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Jakob

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Jakob last won the day on November 22 2016

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About Jakob

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    Senior Member

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  • Website URL
    http://swanosaurus.blogspot.de

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  • RPG Biography
    Been a writer for German Edition of CoC; played lots of RPGs since 1984. Co-owner of fantasy bookshop Otherland in Berlin where we hold montly RPG nights.
  • Current games
    RuneQuest - Adventures in Glorantha; Lots of one-shots with different systems, among them OpenQuest.
  • Location
    Berlin, Germany
  • Blurb
    Loves reading new rules, hates learning them!

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  1. Jakob

    Why does cyberpunk refuse to move on?

    In West-Germany, punk was still a big thing in the 80s - but generally, you're probably right. I guess the 80s were the times when punk already had become pretty commercialised ...
  2. Jakob

    Best Rules for Comparing Successful Rolls

    @Rosen McStern: Sorry, mixed that up!
  3. Jakob

    Living Up to Mythic Aspirations

    That' s probably a point - I've been playing RQ3 back then, and we never used Glorantha (since there was practically nothing Gloranthan published for the German translation, which we were using). So RQ was first and foremost my system for "gritty, swingy, with a potential to get to either do something badass or die screaming for everyone." I can easily get that together with real-world mythology like the Odyssey or the Ilias, much better than any D&Disms. If it hasn't been such a good match for Glorantha back then, I would suspect that this has been rectified with the new edition. I've been playing it for a while, and my character seemed pretty badass from the get-go on a mundane level (though she still has good reason to get very nervous about a fight against a troll ...), starting with Battle Axe at 95 (now 103). And while Glorantha has been presented to me as a world of great heroes and powers like Herak and the Crimson Bat, I don't experience them as such a dominant factor, and wouldn't consider their existence (or the ability to go head-to-head with them) as the core of what feels "mythological" about Glorantha. EDIT: Thinking about it, I guess I got the original post wrong - sorry about that. I took it as the general demand that "mythical role-playing" needs to be high powered, when it was in fact about the very specific expectations generated by certain RQ supplements that I don't own and haven't read.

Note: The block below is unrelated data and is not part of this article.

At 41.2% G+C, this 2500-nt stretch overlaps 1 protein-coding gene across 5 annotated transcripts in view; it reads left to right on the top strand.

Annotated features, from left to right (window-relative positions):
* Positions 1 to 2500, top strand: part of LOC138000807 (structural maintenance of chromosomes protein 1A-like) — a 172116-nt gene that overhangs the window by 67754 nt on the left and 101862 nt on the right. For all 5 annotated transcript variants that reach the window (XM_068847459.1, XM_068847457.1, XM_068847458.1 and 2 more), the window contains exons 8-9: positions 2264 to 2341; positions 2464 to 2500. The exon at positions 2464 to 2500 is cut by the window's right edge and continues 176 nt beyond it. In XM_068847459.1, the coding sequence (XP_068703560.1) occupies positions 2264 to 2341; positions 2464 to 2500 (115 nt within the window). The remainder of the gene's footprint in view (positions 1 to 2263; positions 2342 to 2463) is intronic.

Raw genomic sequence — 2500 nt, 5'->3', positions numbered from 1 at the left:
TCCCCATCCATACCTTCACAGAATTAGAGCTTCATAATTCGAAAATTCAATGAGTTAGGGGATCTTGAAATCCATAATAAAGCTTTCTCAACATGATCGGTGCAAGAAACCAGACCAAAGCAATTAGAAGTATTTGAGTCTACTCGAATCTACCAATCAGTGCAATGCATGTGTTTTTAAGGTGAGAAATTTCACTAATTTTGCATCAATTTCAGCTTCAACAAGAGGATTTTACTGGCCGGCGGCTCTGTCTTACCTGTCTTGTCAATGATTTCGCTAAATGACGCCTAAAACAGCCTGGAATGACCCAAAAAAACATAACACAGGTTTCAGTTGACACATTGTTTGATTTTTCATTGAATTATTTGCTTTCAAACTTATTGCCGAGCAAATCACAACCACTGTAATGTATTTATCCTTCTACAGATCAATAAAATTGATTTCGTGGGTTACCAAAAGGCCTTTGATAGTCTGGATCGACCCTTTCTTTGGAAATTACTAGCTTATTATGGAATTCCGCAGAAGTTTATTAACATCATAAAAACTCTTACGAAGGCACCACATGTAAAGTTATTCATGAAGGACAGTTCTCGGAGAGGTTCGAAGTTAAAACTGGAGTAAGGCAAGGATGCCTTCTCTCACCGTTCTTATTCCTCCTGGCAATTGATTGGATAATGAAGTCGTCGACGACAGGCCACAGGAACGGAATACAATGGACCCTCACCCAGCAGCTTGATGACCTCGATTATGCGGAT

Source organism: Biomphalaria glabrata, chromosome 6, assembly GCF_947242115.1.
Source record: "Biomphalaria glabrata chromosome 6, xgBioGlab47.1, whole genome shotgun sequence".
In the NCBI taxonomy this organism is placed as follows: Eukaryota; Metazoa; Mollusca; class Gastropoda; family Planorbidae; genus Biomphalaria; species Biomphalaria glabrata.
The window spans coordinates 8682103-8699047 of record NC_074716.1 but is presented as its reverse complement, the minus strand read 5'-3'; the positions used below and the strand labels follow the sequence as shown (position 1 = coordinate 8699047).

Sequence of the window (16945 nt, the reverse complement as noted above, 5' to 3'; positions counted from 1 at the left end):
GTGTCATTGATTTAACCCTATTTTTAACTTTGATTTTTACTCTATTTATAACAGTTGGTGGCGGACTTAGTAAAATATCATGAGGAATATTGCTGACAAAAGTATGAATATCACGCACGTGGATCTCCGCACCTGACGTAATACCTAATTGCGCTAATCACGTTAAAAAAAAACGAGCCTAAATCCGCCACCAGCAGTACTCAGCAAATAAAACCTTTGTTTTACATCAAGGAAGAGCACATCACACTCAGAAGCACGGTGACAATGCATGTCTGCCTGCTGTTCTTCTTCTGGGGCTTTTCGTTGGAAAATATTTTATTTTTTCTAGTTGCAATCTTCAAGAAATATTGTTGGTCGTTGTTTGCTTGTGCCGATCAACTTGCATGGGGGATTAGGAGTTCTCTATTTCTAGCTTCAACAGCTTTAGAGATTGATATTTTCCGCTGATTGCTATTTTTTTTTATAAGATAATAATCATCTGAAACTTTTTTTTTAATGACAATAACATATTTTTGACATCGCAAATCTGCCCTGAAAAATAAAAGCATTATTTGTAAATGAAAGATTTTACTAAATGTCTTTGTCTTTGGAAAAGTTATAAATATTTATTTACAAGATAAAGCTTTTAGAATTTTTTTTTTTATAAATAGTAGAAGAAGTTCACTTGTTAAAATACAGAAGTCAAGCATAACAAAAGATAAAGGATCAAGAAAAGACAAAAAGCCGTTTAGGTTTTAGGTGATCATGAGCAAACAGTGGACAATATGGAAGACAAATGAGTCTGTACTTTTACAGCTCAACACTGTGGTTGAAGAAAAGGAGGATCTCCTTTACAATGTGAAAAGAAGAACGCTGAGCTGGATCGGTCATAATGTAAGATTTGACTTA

4. Jakob

    Living Up to Mythic Aspirations

    I actually consider everything mentioned features, not bugs, with regards to mythic play. If you look at the Odyssey, it is certainly not characterize by Odysseus having tons of HP, killing cyclopses left and right and succeeding at resistance rolls against siren's song. It's characterized by him being a smart and somewhat ruthless guy who keeps running into trouble, but who also knows when to tie himself to his ship and when not to pick a fight with a giant monster. I'd say that works pretty well with most BRP games.
  5. Jakob

    Best Rules for Comparing Successful Rolls

    If I remember correctly, Revolution is capped at 100.
  6. Jakob

    Best Rules for Comparing Successful Rolls

    Revolution has "Advantage" which is similar to a Special success (no criticals, though). You succeed with Advantage when your ten die is higher than you ones die - this means that the chances for a succes with advantage increase exponentially the higher your skill goes. I actually really like it, it is elegant, avoids additional math, and you get a sizeable extra benefit from being really good at a skill.
  7. Jakob

    Best Rules for Comparing Successful Rolls

    I think a connected question is whether you consider dice-rolls representative of someone's performance - that way, it actually seems more consistent to say "the lower the roll, the better you perform." But I have moved away from that assumption anyway. Performance can be part of it - but especially when a quite competend PC fails or even fumbles, I tend to interpret such a result as some fluke event that impedes the PC - a fly in his eye, a loose stone ... If you look at it that way, a major part of the die roll just represents a number of more or less favourable circumstances.